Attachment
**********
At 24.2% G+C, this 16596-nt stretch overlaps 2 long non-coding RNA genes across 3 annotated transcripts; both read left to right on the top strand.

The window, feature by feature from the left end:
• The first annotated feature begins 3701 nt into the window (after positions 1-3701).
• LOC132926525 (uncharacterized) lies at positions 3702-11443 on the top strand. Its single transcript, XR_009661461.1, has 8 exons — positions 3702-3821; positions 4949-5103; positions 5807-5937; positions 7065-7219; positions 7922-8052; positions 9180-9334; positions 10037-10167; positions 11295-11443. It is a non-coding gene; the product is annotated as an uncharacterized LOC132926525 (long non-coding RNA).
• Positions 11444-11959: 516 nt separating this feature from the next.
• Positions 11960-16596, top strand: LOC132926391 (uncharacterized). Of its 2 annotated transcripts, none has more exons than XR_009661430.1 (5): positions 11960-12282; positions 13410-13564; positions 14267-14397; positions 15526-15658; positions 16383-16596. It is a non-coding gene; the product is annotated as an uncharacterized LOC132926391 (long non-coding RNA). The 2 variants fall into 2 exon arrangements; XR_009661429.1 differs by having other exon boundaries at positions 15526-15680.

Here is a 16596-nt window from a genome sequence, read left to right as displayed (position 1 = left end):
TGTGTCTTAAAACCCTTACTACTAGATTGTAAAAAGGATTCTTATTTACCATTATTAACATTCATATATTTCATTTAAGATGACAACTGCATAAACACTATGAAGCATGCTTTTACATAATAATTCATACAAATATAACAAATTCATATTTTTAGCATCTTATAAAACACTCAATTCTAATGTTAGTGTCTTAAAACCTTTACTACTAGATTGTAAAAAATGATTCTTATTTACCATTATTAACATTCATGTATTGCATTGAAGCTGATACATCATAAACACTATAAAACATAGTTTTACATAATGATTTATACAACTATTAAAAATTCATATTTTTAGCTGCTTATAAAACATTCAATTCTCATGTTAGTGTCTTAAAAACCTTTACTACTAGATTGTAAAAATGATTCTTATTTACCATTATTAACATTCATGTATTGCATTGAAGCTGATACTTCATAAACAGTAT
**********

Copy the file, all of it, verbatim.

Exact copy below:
At 24.2% G+C, this 16596-nt stretch overlaps 2 long non-coding RNA genes across 3 annotated transcripts; both read left to right on the top strand.

The window, feature by feature from the left end:
• The first annotated feature begins 3701 nt into the window (after positions 1-3701).
• LOC132926525 (uncharacterized) lies at positions 3702-11443 on the top strand. Its single transcript, XR_009661461.1, has 8 exons — positions 3702-3821; positions 4949-5103; positions 5807-5937; positions 7065-7219; positions 7922-8052; positions 9180-9334; positions 10037-10167; positions 11295-11443. It is a non-coding gene; the product is annotated as an uncharacterized LOC132926525 (long non-coding RNA).
• Positions 11444-11959: 516 nt separating this feature from the next.
• Positions 11960-16596, top strand: LOC132926391 (uncharacterized). Of its 2 annotated transcripts, none has more exons than XR_009661430.1 (5): positions 11960-12282; positions 13410-13564; positions 14267-14397; positions 15526-15658; positions 16383-16596. It is a non-coding gene; the product is annotated as an uncharacterized LOC132926391 (long non-coding RNA). The 2 variants fall into 2 exon arrangements; XR_009661429.1 differs by having other exon boundaries at positions 15526-15680.

Here is a 16596-nt window from a genome sequence, read left to right as displayed (position 1 = left end):
TGTGTCTTAAAACCCTTACTACTAGATTGTAAAAAGGATTCTTATTTACCATTATTAACATTCATATATTTCATTTAAGATGACAACTGCATAAACACTATGAAGCATGCTTTTACATAATAATTCATACAAATATAACAAATTCATATTTTTAGCATCTTATAAAACACTCAATTCTAATGTTAGTGTCTTAAAACCTTTACTACTAGATTGTAAAAAATGATTCTTATTTACCATTATTAACATTCATGTATTGCATTGAAGCTGATACATCATAAACACTATAAAACATAGTTTTACATAATGATTTATACAACTATTAAAAATTCATATTTTTAGCTGCTTATAAAACATTCAATTCTCATGTTAGTGTCTTAAAAACCTTTACTACTAGATTGTAAAAATGATTCTTATTTACCATTATTAACATTCATGTATTGCATTGAAGCTGATACTTCATAAACAGTAT